Editor at Large
Published: 22 May 2014
For nine years, Ryan Fenner worked in a group that developed and managed business intelligence systems at Union Bank outside the IT department's control. Now he's helping clean up some of the consequences of such efforts, as the technical leader on a data warehousing project aimed at bringing BI and analytics data generated by that group and others like it into the bank's corporate IT fold.
The project isn't designed to fully do away with shadow IT operations at Union Bank, which is based in San Francisco and has 400-plus branch offices in seven states. Fenner, who moved into the IT department in late 2012, said some of the groups will remain in place and continue to build BI and analytics applications for business units. The goal is to get the key data they're working with into centrally managed data marts, and eventually into an enterprise data warehouse (EDW), so it can be properly cared for.
Fenner learned the need for such care firsthand several years ago, when the bank's risk and compliance department flagged his shadow IT group for data quality problems. He said the various DIY operations sprung up because there wasn't a strong central focus on BI and analytics -- but the informal processes ended up creating data consistency and accuracy issues. "A lot of innovation comes out of shadow IT, and they provide a lot of value to the business," Fenner said. "But you do need governance on that data."
He started his career on a traditional IT track, graduating from college with a degree in management information systems and initially working as a business analyst and then a systems analyst. His first job at Union Bank involved rewriting Microsoft Access desktop applications to run on a SQL Server system. Along the way, he became familiar with running queries and building reports in SQL Server -- and then a shadow-y opportunity came knocking.
Do what you need to do
Business executives in the bank's consumer lending unit were looking for better BI data to aid in decision making, and they tapped Fenner and two colleagues to start producing reports for them. He said the execs gave the new team "tons of cash" to fund its work and free rein on how to proceed: "They said, 'We need questions answered and we don't care how you do it -- just do it."
A lot of innovation comes out of shadow IT. But you do need governance on that data.
Six months later, the group was expanded to support the company's entire retail banking business. Eventually, it cast quite a long shadow, employing more than 100 people at its peak. That pales in comparison to the size of Union Bank's IT department, which currently has about 1,300 employees. But it was a sizable operation.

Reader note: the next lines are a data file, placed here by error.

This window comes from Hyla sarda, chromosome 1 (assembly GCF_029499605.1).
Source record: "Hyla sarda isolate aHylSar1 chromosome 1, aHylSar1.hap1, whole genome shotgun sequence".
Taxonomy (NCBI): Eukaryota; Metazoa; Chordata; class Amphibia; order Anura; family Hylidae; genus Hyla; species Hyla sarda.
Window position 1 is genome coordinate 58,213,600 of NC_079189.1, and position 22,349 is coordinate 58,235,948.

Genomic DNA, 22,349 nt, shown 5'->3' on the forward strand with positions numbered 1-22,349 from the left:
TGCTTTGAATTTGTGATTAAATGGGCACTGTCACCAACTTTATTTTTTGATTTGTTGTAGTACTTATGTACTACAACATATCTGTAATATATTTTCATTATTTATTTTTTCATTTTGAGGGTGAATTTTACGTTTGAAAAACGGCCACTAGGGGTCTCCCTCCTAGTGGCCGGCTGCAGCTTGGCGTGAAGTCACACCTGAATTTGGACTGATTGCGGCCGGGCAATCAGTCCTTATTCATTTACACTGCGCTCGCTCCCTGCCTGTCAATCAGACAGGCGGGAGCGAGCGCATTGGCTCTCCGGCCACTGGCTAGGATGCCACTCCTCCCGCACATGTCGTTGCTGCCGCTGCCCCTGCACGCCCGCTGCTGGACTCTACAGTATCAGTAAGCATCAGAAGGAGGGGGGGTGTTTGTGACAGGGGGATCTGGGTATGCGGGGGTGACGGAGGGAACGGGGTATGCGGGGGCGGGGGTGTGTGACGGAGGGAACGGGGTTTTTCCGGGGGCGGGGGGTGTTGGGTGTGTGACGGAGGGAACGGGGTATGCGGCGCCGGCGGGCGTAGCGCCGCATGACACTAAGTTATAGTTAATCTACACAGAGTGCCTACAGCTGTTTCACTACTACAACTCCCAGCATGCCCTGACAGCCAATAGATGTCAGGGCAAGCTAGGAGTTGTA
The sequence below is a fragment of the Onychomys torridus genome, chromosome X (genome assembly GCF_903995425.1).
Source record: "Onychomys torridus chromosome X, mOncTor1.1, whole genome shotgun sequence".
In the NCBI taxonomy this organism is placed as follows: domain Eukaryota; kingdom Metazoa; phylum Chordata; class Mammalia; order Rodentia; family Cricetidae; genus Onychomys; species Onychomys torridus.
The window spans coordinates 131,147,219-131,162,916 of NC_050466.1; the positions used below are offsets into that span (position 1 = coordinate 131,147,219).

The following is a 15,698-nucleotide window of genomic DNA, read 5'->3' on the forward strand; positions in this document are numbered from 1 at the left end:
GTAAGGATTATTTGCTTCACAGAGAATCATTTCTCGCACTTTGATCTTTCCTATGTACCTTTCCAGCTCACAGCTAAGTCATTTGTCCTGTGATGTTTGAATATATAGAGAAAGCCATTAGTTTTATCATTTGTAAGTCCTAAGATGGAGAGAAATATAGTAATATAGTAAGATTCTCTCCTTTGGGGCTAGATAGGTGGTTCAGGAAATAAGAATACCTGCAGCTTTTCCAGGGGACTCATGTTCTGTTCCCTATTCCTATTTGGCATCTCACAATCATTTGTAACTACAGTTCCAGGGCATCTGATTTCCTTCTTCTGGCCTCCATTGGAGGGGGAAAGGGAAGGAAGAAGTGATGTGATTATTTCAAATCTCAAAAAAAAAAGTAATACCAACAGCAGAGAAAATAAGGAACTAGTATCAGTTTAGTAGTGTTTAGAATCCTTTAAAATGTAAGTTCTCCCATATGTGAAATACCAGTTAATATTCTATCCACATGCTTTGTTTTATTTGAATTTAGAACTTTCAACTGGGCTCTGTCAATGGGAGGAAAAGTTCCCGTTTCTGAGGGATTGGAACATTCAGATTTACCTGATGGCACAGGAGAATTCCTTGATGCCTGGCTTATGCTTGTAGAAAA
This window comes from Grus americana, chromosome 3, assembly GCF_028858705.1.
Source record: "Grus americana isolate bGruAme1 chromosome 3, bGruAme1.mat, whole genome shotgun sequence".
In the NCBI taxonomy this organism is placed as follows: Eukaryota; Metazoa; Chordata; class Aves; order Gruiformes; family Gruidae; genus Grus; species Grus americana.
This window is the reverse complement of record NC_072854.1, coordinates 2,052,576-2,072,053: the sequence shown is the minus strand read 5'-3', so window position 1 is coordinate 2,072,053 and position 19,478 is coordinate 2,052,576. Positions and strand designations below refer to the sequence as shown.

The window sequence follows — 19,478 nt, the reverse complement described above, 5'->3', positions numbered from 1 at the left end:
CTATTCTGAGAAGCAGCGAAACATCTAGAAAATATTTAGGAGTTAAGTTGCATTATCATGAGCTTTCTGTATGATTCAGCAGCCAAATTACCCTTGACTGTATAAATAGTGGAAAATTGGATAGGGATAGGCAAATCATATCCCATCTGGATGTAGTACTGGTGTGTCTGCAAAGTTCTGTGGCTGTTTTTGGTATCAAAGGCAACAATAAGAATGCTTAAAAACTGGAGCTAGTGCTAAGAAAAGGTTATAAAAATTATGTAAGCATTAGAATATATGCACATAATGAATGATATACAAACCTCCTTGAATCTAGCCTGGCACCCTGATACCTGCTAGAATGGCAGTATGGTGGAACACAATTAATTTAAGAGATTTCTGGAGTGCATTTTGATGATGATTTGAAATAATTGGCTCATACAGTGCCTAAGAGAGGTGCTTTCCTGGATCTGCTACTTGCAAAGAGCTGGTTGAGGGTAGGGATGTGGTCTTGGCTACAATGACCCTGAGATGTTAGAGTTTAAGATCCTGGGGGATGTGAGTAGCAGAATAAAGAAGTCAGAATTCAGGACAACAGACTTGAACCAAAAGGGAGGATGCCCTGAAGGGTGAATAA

And it was fun to work for, according to Fenner. Using SQL Server as their BI platform, he and his co-workers got to do "cool things" in direct support of business needs, with a heavy focus on analyzing sales and marketing data. But after a management change, the work "morphed into more of a traditional IT role," he said. Meanwhile, the IT department also got new management and became more focused on supporting BI processes. So Fenner decided to leave the shadows behind and take a new job in IT as a vice president and enterprise data solutions architect.
First priority: Getting a handle on analytics data
Officially, he's in charge of enterprise architecture. But, for now, architecture strategy is mostly taking a back seat to the tactical concerns of the data warehousing project. The project team deployed an initial data mart for Union Bank's consumer loan servicing department in late April, building it on SQL Server using data warehouse development tools from WhereScape. Fenner said he expects the reporting system to be migrated to Pivotal Software Inc.'s Greenplum analytical database later this year, again with WhereScape's tools. Other data marts will follow, and the bank ultimately plans to construct a full-fledged EDW on Greenplum that will incorporate the marts and several Oracle-based data warehouses built by the IT department.
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Fenner is applying some familiar concepts from his shadow IT days to the initiative. For example, he isn't a big fan of traditional requirements gathering and waterfall development. In his old group, he said, "we went out and sat with the business people and just built the applications," using Agile development processes. The data warehouse project team is adopting a similar approach.
Things aren't all sweetness and light on the project. The bank isn't looking to pull all of the analytics data generated by shadow IT operations into the new data marts and the EDW -- only information that it views as an enterprise asset. Fenner gets to make the call on what qualifies, even if current data owners would prefer to keep it to themselves. "There are some groups that don't want to work with us," he said. "We have to make sure we prevent that kind of thing."
But if everything works as planned, Fenner added, the end result will be stronger data management that improves data quality without shackling the analytics capabilities of BI teams embedded in business units -- still enabling them to deliver "beautiful innovation and a lot of business value."